American artist Lee Bontecou made art in New York City in the late 1950s through the 1960s. She worked in a variety of media: sculpture, printmaking, and drawing but is best known for her wall reliefs which bridged the divide between painting and sculpture. Her sculptures and drawings often contained a large circular opening, a black void in the center, which is suggestive of body parts or a mechanical aperture.
Bontecou studied at the Art Students League in New York from 1952-1955. She attended the Skowhegan School of Art in Maine in 1954, and she studied art in Rome from 1957-1958 on a Fulbright Scholarship. When she returned to New York City in 1958, she experimented with the color black in her drawings and made big constructions from found objects. She was unique in making her own art and was not a part of any particular art movement. Nor was she involved with feminist art.
Her sculptural wall reliefs combine organic shapes and a sense of the mechanical in terms of the industrial materials she uses. The three-dimensional objects are bulky constructions affixed to and extending out from walls and are cobbled together with various machine parts. She takes taut stretched canvas or fabric and stitches it to wire frameworks. They often feature a central gaping black hole, opening onto a black velvet backdrop. Variations of grey and rust colors make these work resemble aircraft or some galactic entity in space. In one piece she used leftover canvas conveyor belts from a New York City laundry and stitched the canvas with copper wire onto a steel armature. Later works are suspended in space.
She has explored the color black in a variety of media. The color’s ambiguity is particularly evident on paper, as in her “Fifth Stone” 1964. In this work concentric ovals of back and orange-yellow stains create a feeling of motion. The foreground and background seem to slowly change places as the work’s central black oval becomes an emptiness that is also its own object.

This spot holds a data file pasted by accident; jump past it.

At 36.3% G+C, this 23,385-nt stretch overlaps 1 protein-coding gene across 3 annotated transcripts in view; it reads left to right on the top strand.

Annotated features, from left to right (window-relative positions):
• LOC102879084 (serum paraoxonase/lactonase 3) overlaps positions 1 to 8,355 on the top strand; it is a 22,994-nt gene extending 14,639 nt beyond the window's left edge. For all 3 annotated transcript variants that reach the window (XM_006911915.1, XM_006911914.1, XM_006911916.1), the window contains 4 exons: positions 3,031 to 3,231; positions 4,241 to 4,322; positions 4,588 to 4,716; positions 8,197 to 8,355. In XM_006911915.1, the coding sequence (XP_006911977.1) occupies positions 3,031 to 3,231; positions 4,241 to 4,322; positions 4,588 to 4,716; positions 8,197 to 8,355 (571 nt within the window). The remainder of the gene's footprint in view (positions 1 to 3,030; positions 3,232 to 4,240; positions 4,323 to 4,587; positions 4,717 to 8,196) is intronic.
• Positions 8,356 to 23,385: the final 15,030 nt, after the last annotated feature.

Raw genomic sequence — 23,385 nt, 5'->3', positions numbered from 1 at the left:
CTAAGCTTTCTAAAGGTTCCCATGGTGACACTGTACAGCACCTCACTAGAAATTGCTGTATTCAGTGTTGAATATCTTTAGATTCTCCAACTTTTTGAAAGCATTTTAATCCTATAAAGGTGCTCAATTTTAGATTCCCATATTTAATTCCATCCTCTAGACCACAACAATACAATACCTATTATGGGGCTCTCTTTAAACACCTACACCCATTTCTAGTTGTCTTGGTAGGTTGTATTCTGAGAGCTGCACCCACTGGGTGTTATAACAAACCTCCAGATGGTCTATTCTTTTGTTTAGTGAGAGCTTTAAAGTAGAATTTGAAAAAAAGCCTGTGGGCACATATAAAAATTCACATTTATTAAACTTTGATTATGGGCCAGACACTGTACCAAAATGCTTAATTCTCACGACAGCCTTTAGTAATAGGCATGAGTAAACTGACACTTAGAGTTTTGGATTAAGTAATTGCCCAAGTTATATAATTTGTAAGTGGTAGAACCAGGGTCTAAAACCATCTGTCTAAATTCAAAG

In the late 1960s Bontecou began to make works out of salsa wood and silk, resembling chrysalis forms. She experimented with synthetic materials such as fiberglas, plastic, and epoxy, making sculptures of flowers and fish in disturbing interpretations. Her flowers and plants were muted and sinister, while the fish were menacing with sharp teeth – with one fish devouring smaller fish. While theses pieces were not always well received, she kept on working and found her way in sculptures that combined metal and clay, formed and shaped into suspended works resembling airborne objects.
She retreated from New York City and the public eye to have a family life in rural Pennsylvania with her husband and baby daughter. She made art in her barn and led a quiet life. However a few years later in 1971 she accepted a faculty position at Brooklyn College where she taught design, drawing, and sculpture two days a week for 20 years. In 2003, she had a major retrospective at the Hammer Museum of 70 sculptures and 80 drawings, that travelled to Chicago’s Museum of Contemporary Art and New York’s Museum of Modern Art. In 2007, she became a member of the Academy of Arts and Sciences. In 2019, more than a hundred of her paperworks were exhibited at the Art Institute of Chicago”s “Into the Void: Prints of Lee Bontecou” in the first showing of her prints in more than 40 years.
Her work is in the permanent collections of major museums which include the Whitney Museum of American Art, New York’s Museum of Modern Art, the Guggenheim, Hirshhorn Museum and Sculpture Garden, National Museum of Women in the Arts, Art Institute of Chicago, Museum of Fine Arts in Houston and in Dallas, the Walker Art Center in Minneapolis, the Stedelijk Museum in Amsterdam, Los Angeles County Museum of Art, and many others.